NCSE Evolution and Climate Education Update for 2017/03/31
(by NCSE Deputy Director Glenn Branch)
Dear friends of NCSE, Frontline reports on a climate-change-denial campaign targeting teachers. The instructional material challenge bills make headway in Florida. The deletion of climate change from Idaho's state science standards is finalized. And congratulations are in order both for two lucky teachers and for Richard C. Lewontin.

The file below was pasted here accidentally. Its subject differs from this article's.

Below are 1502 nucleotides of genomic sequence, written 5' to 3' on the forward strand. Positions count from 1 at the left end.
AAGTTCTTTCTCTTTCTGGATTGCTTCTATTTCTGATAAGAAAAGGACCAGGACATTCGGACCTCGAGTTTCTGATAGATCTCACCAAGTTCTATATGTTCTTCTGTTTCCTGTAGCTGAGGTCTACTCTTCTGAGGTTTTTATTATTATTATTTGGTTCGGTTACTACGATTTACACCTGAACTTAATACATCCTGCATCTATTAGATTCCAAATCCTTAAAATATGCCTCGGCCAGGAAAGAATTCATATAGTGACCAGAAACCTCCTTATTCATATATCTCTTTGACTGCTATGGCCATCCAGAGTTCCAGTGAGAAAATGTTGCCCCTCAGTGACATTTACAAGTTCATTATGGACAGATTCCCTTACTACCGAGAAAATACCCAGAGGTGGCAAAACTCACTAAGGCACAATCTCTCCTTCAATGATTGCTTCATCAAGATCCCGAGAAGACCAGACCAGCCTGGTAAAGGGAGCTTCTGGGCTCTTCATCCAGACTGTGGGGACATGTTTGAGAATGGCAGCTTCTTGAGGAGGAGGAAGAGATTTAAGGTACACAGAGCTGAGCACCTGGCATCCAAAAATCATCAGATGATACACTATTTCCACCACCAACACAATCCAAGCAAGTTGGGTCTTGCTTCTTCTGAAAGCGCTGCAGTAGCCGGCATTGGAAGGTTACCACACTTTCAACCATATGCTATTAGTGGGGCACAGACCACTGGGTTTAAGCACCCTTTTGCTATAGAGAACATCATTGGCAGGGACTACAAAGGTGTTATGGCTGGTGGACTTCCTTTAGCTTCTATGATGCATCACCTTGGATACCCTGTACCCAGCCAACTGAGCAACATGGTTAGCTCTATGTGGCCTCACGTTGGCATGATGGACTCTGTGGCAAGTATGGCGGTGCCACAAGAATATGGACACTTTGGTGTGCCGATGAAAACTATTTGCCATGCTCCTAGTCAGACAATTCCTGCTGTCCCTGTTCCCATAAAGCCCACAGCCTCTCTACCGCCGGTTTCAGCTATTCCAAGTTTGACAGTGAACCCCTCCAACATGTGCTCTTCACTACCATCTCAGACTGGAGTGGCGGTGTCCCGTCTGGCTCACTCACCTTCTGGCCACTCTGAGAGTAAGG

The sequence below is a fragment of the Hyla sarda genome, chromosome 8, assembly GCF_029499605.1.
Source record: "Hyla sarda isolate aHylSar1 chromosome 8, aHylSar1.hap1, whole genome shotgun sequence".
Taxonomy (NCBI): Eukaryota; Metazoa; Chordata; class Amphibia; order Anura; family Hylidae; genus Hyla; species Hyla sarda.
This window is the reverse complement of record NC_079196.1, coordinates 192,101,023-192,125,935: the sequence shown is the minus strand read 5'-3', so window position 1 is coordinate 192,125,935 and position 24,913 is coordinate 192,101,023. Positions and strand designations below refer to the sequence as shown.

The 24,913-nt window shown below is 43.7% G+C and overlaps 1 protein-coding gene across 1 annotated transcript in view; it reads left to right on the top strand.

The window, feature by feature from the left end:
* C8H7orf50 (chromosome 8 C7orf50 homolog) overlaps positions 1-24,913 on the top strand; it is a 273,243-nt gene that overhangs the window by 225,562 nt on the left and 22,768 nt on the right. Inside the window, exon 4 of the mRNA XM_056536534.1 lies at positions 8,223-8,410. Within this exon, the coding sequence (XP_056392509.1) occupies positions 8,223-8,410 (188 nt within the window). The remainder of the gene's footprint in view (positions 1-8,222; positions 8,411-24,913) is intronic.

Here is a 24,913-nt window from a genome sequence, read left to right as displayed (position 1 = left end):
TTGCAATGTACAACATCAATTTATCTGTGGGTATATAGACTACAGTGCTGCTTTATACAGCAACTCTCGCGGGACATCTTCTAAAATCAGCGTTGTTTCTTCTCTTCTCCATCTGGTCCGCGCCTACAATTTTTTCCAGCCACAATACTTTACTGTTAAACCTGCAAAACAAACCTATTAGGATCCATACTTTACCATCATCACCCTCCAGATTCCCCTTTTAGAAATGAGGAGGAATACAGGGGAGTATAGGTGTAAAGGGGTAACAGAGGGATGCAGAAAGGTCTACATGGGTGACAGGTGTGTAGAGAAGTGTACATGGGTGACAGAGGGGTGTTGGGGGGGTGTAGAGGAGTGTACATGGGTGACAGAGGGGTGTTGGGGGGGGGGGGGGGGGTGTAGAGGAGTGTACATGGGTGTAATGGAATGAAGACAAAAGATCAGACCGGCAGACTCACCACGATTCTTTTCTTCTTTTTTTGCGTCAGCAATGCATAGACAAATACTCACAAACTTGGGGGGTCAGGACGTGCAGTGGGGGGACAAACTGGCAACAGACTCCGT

FRONTLINE ON CLIMATE CHANGE DENIAL A climate-change-denial think tank's unsolicited mailing to science teachers was the topic of a story from Frontline (March 28, 2017). The Heartland Institute -- notorious for its billboard comparing climate change "believers" to the Unabomber -- sent a book entitled Why Scientists Disagree About Global Warming and an accompanying DVD to 25,000 science teachers in March 2017, and its president told Frontline that a similar mailing will occur every two weeks until every public school science teacher in the nation is reached. "The campaign elicited immediate derision from the National Center for Science Education (NCSE), a nonprofit in Oakland, California that monitors climate change education in classrooms," Frontline reported. "It's not science, but it's dressed up to look like science," NCSE's executive director Ann Reid explained. "It's clearly intended to confuse teachers." Lori Baker, a sixth-grade science teacher in Indiana who received the mailing, wasn't confused. She found it dismaying, she told Frontline: "I read quite a bit of the book, actually, and it was extremely frustrating. It's an attempt to sound science literate, but there's very little actual data." She found the foreword's dismissal of the threat posed by climate change (as "laughable") to be shocking. But Eric Plutzer of Pennsylvania State University, who led the NCSE/Penn State survey on climate change education which found that one in three science teachers tell their students that the causes of recent climate change are under debate, told Frontline, "This could increase polarization within the science teaching profession, though probably not a great deal." Greg Ballog, a high school teacher in Washington who received the mailing, was especially aware of the potential for polarization among science teachers. One of his colleagues, he told Frontline, is a "borderline climate denier," causing tensions in their school's science department. "I'm not going to show this stuff to him," Ballog said. "It's pretty slick. I think he might use it." A similar mailing in 2013 from the Heartland Institute provoked NCSE to produce a brief rebuttal. For the Frontline story, visit: http://www.pbs.org/wgbh/frontline/article/climate-change-skeptic-group-seeks-to-influence-200000-teachers/ For a story in The New York Times about the Heartland Institute's billboard, visit: https://green.blogs.nytimes.com/2012/05/04/a-new-tactic-for-climate-skeptics/ For "Mixed Messages," the report on the NCSE/Penn State survey (PDF), visit: https://ncse.com/files/MixedMessages.pdf And for NCSE's brief rebuttal to the Heartland Institute's mailing in 2013, visit: https://ncse.com/files/nipcc.pdf ANTISCIENCE BILLS PROGRESS IN FLORIDA The two bills aimed at empowering taxpayers to object to the use of specific instructional materials in the public schools -- whose supporters have evolution and climate change in their sights -- progressed in the Florida legislature. Senate Bill 1210 passed the Senate Education Committee on a 9-0 vote on March 27, 2017, while House Bill 989 passed the PreK-12 Quality Subcommittee of the House Education Committee on a 14-0 vote on March 27, 2017. Both bills were amended in committee before they passed, eliminating two worrisome provisions (involving eligibility to file a complaint and consistency of instructional materials with the state science standards). But in a March 27, 2017, blog post, Brandon Haught of Florida Citizens for Science emphasized that passage of the bills even as amended would threaten to inundate local school boards with scientifically unfounded attacks on climate change and evolution. To demonstrate his point, Haught cited affidavits submitted in support of the bills that complained, e.g., "I have witnessed students being taught evolution as a fact ... rather than a theory ... I have witnessed children being taught that Global Warming is a reality." Eric Otto, a parent in Collier County, Florida, told the Tampa Bay Times (March 28, 2017), that these affidavits reveal "the intent of HB 989/SB 1210 -- to allow ideological, activist citizens to dictate public school curricula according to their political standards." A further provision remaining in the bills would ensure that the attacks would continue. Presently, a school board's decision on challenged instructional materials is final, not subject to further petition or review. Previous versions of the bills (HB 899 and SB 1018 in 2016) would have allowed the appeal of a negative result to a circuit court to seek damages and/or injunctive relief. The present bills allow no such appeal, but also rescind the finality of the school board's decision. Michelle Groenings, a parent in Collier County, Florida, told the Tampa Bay Times that as a result, "The process of approving instructional materials would be an insurmountable task, as materials will be challenged repeatedly, regardless of outcome." Florida Citizens for Science's Brandon Haught, writing in the Daytona Beach News-Journal (March 29, 2010), summed the situation up by commenting, "These dangerous bills need to be disarmed before they cause catastrophic havoc in our schools." Both bills still await further committee votes. Senate Bill 1210 remains to be heard by the Senate Appropriation Committee, while House Bill 989 remains to be heard by the PreK-12 Appropriations Subcommittee and the House Education Committee itself. For information about Florida's Senate Bill 1210 and House Bill 989, visit: https://www.flsenate.gov/Session/Bill/2017/1210 http://www.myfloridahouse.gov/Sections/Bills/billsdetail.aspx?BillId=58685&SessionId=83 For Brandon Haught's blog post for Florida Citizens for Science, visit: http://www.flascience.org/wp/?p=2633 For the story from the Tampa Bay Times, visit: http://www.tampabay.com/blogs/gradebook/concern-mounts-over-textbook-coding-bills-as-they-gain-steam-in-florida/2318178 For Brandon Haught's column in the Daytona Beach News-Journal, visit: http://www.news-journalonline.com/opinion/20170329/brandon-haught-bills-threaten-science-education And for NCSE's previous coverage of events in Florida, visit: https://ncse.com/news/florida CLIMATE CHANGE DELETION FINALIZED IN IDAHO The Idaho House of Representatives voted 56-9 to adopt Senate Concurrent Resolution 121 on March 24, 2017, thus finalizing the legislature's decision to delete five standards -- those discussing climate change and human impact on the environment -- from a proposed new set of state science standards for Idaho. As NCSE previously reported, the House Education Committee originally voted in February 2017 to remove the five standards, on the grounds that they failed to present "both sides of the debate." Despite overwhelming testimony from the public in favor of retaining the standards, the Senate Education Committee followed suit later in the same month. The recommendations of the two education committees were incorporated in SCR 121, which approves and extends temporary rules of state agencies subject to the legislature's review. The Senate adopted SCR 121 on a voice vote on March 15, 2017, apparently with little discussion or controversy. On the House floor, however, there was what the Spokane Spokesman-Review (March 24, 2017) described as "lengthy" debate. Ilana Rubel (D-District 18) was quoted as saying of the deletion of the material, "This takes us into the dark ages of science denial, and is absolutely something we should not be doing." But Scott Syme (R-District 11), who led the House Education Committee's effort to remove the standards, was quoted as saying, "The overriding concern was we just wanted a little balance in it ... In fact, we didn't go as far as I really wanted to. And in retrospect, we probably should've exempted another five [standards]." More than one legislator quoted in the Spokesman-Review story emphasized that the legislature's decision was temporary. "That means a team of science teachers will be back on the job this summer, for the third consecutive year, working on wording" for a revised set of standards for the legislature's review in 2018, noted Idaho Ed News (March 23, 2017). For the stories in the Spokane Spokesman-Review and Idaho Ed News, visit: http://www.spokesman.com/blogs/boise/2017/mar/24/house-debates-climate-change-science-standards-adjourning-weekend/ https://www.idahoednews.org/news/2017-legislature-long-list-unresolved-k-12-issues/ And for NCSE's previous coverage of events in Idaho, visit: https://ncse.com/news/idaho CONGRATULATIONS TO THE 2017 NCSE GRAND CANYON TEACHER SCHOLARSHIP WINNERS! NCSE is pleased to announce the winners of the third teacher scholarships on our regular raft trip through the Grand Canyon: Marie Story of Whittier Middle School, Sioux Falls, South Dakota, and Robyn Witty of Roncalli High School, Indianapolis, Indiana. Both teachers will receive an all-expenses-paid eight-day raft trip through the Grand Canyon, guided by a member of NCSE's staff and joining twenty other NCSE members and supporters who purchased seats on the trip. (Two seats are still available for the 2017 trip.) The funds for the teacher scholarships were donated by generous members and supporters of NCSE. "This trip will be the adventure of a lifetime for Story and Witty," explained NCSE's Steve Newton, a geologist and NCSE's guide on the raft trip. "They will get the chance to relax a little on the Colorado River after a hard year's work helping to ensure the scientific literacy of the rising generation. But," he added, "they shouldn't get too comfortable, because soon they'll be hard at work again. The Grand Canyon is the greatest geology teaching lab in the world, and Story and Witty will never have a better chance to learn about geological processes up close and personal -- laying their own hands on rock layers deposited before the first multicellular fossils, touching with their own fingers the traces of fossils left hundreds of millions of years ago, and seeing with their own eyes how plate tectonics, erosion, volcanoes built up and carved down the landscape." (For reflections from recipients of the teacher scholarships in previous years on what they learned from their Grand Canyon trips, see the posts on NCSE's blog from Brandon Haught, Crystal Davis, Scott Hatfield, and Alyson Miller.) Marie Story is a physical science teacher in Whittier Middle School in Sioux Falls, South Dakota. She previously taught elementary school and middle school science for ten years at the Pierre Indian Learning Center in Pierre, South Dakota, where, as she recounted in her application, she was struck by the diversity of student preconceptions about evolution -- while many of her students accepted a Christian version of creationism, "more believe[d] that ... their ancestors followed Iktomi, the trickster, out of [Wind Cave] in the dead of winter." She concluded, "I was there to teach science. When you bring creation stories into science, it is no longer a science lesson." As she told Steve Newton in a Q&A posted on NCSE's blog, she subsequently developed a technique of teaching evolution "backward" to circumvent student misconceptions about evolution. In her service on the committee to write a new set of state science standards for South Dakota, she was a strong advocate for the inclusion of a forthright treatment of evolution along the lines of the Next Generation Science Standards. The standards were adopted in 2015. Robyn Witty teaches biology and environmental science at Roncalli High School in Indianapolis, Indiana. She brings to her classroom her experience working in a scientific research laboratory: as she told Steve Newton in a Q&A posted on NCSE's blog, her experience "gives me a strong understanding of how critical inquiry labs are in the high school setting. ... Students are more likely to fall in love with science if their natural sense of curiosity. They also better understand science as a process, if they have to walk through the experimental design process themselves." In her application, she identified the biggest challenge to teaching evolution and climate change in her school as the general lack of scientific literacy: "The majority of my students' exposure to evolution and/or climate change comes from sensationalized news stories of controversy, political statements, and Facebook or YouTube." She explains that she addresses the challenge with both a detailed unit on the nature of science at the beginning of the school year and -- since she teaches at a Catholic high school -- a discussion of the Catholic church's acceptance of evolution and climate change. Dozens of teachers applied for the two seats, but Story and Witty stood out, not just for their excellence in the classroom, but also for their efforts to make their communities safer for science and science education. "We were gratified by the response to this scholarship, and can't wait to offer more scholarships in future years," commented NCSE's executive director Ann Reid. "There were so many teachers we wished we could have brought with us, and we're grateful to everyone who donated to the scholarship fund (to which donations are still welcome). When communities, scientists, and teachers come together, great things happen." For information about the Grand Canyon trip, visit: http://ncse.com/about/excursions/gcfaq For information about donating to the scholarship fund, visit: https://ncse.secure.force.com/GCscholarship For Steven Newton's Q&A with Story and Witty, visit: https://ncse.com/blog/2017/03/q-with-ncse-2017-grand-canyon-teacher-scholarship-winners-0018496 And for the blog posts from previous recipients, visit: https://ncse.com/blog/2016/07/how-i-spent-my-summer-0018299 https://ncse.com/blog/2016/09/grand-canyon-fear-water-0018380 https://ncse.com/blog/2015/10/what-teacher-learned-grand-canyon-0016684 https://ncse.com/blog/2015/08/reflections-2015-ncse-grand-canyon-rafting-trip-0016559 CONGRATULATIONS TO RICHARD C. LEWONTIN NCSE is pleased to congratulate Richard C. Lewontin, a member of NCSE's Advisory Council, on receiving the Genetics Society of America's Thomas Hunt Morgan Medal for lifetime achievement in the field of genetics for 2017. According to a March 23, 2017, press release from the GSA, "This award recognizes Lewontin's extensive impact on our understanding of evolution, a broad and deep influence that has shaped the field. An unprecedented 160 distinguished biologists co-signed a letter of support to nominate Lewontin for the Morgan Medal. ... While his many scientific contributions to evolutionary biology, including others not mentioned here, are themselves worthy of recognition, Lewontin has also made a large impact as a mentor to young scientists. His 46 students and postdocs went on to have successful careers, and a large proportion of the population geneticists working today can trace their academic legacy back to Lewontin's vibrant group." Lewontin is the Alexander Agassiz Professor of Zoology in the Museum of Comparative Zoology, Emeritus and a Professor of Biology Emeritus in the Department of Organismic and Evolutionary Biology at Harvard University. For the press release from the Genetics Society of America, visit: http://genestogenomes.org/richard-lewontin-is-awarded-the-2017-morgan-medal/ WHAT'S NEW AT NCSE'S BLOG? Have you been visiting NCSE's blog recently? If not, then you've missed: * Robert Luhn interviewing Friend of the Planet award recipient Peter Sinclair: https://ncse.com/blog/2017/03/peter-sinclair-most-important-videographer-planet-0018502 For NCSE's blog, visit: http://ncse.com/blog Thanks for reading. And don't forget to visit NCSE's website -- http://ncse.com -- where you can always find the latest news on evolution and climate education and threats to them. -- Sincerely, Glenn Branch Deputy Director National Center for Science Education, Inc. 1904 Franklin Street, Suite 600 Oakland CA 94612-2922 510-601-7203 fax 510-788-7971 email@example.com http://ncse.com Check out NCSE's blog: http://ncse.com/blog Read Reports of the NCSE on-line: http://reports.ncse.com Subscribe to NCSE's free weekly e-newsletter: http://groups.google.com/group/ncse-news NCSE is on Facebook, YouTube, and Twitter: http://www.facebook.com/evolution.ncse http://www.youtube.com/NatCen4ScienceEd http://twitter.com/ncse NCSE's work is supported by its members. Join today! http://ncse.com/join